I sit at my computer. I allow my conscience to marinate some of my best qualities and passions into my fingers — I begin typing. I enable my mind to go through this vigorous hard-laboring pain of molding my love for basketball into words. It is a love compiled of harsh metaphors and unimaginable personifications. Basketball is my poetry; my words wrap the ball like Spalding. Anything I am able to write on is my canvas, and any court, concrete, wooden or rubber I am able to play on. Half a piece of paper cannot stop me from expressing myself, and half of a court will not stop me from playing to my maximum potential. An empty pen and a flat ball will not dictate my future.
One night I dreamed so close to reality, I almost did not wake up. The announcer was calling out my teammates. Maya Angelou was the point guard, because she threw the most creative behind-the-back passes that ignorance could never capture– a true definition of The Heart of a Woman. At shooting guard appeared Alice Walker because her explanation of living as a black woman in America is perfect. She continues to put up shots. Hatred’s hand tries to contest the shot, only to fail and become the reason her eye has turned The Color Purple. As I gazed toward our locker room door I had to blink twice, because through those doors shone The Beloved power forward, Toni Morrison. She was ready to box-out all who would try to annihilate our chance to score, and to restore our rights as a culture. Right after her came Gwendolyn Brooks, the center, helping rebound our “Black Love” when the direction of the love and respect is unpredictable. She is the backbone and the strength of our team’s pride. I stand integrity as the small forward the smallest punctuation being the biggest part of the sentence. I call a huddle at half-court, and we all place our hands in the middle. Five minds, five hearts, five different personalities defined as one team. We all cross-over to a new chapter in the same book of life. The scoreboard buzzes, and I go to grab a last drink before the game resumes; only the last time I blinked, I opened my eyes only to find I was staring blissfully at my ceiling.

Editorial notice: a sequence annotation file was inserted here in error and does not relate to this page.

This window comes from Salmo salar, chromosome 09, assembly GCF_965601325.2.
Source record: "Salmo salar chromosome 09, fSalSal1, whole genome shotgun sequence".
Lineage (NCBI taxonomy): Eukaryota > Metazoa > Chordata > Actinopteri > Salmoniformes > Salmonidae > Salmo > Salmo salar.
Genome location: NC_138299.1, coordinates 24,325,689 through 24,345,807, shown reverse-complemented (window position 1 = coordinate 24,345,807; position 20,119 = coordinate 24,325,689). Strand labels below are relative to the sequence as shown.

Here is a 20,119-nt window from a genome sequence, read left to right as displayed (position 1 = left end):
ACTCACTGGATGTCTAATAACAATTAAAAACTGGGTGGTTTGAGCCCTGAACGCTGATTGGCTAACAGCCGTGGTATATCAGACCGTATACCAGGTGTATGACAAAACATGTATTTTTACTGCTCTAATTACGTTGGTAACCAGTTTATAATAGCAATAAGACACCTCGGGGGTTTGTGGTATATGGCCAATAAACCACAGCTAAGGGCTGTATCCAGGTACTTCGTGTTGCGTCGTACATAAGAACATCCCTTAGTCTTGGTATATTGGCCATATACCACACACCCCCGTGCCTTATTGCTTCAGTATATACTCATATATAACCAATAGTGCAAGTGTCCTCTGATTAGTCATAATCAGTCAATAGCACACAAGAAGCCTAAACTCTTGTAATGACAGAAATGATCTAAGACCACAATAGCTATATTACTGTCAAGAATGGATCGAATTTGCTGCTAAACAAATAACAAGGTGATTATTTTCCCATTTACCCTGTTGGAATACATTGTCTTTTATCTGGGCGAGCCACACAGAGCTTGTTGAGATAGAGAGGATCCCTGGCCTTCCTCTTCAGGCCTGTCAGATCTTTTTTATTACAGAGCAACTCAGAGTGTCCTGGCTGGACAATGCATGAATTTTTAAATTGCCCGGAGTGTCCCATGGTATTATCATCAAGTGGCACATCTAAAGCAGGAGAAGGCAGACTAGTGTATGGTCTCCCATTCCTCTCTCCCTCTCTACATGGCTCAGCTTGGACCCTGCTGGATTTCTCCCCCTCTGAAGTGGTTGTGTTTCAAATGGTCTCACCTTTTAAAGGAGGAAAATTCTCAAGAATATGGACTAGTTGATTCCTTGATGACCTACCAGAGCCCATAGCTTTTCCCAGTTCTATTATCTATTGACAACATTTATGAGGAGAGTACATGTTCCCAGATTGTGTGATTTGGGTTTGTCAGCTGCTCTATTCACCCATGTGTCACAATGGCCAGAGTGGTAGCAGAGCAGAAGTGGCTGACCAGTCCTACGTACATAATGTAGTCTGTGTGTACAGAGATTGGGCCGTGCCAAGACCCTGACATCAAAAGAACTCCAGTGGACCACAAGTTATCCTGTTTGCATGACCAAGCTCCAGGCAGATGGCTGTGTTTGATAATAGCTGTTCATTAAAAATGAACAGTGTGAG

Every poet/author in my dream has taught me to be culturally and self aware. In basketball they say “practice makes perfect”, and in writing perfect practice makes an incredible writer. So in every practice I allow my writing utensil to dribble my emotions across each page with sentences like quick passes, and every stanza is another quarter I’ve given my all. Each time I step onto the court all troubles seem to cease. The ball is a symbol of life. I know that the ball gets passed around to people and sometimes even plagiarized and mistreated. I understand the players in my life may come and go, some people may pass a way, but the lessons they have taught me are still invaluable.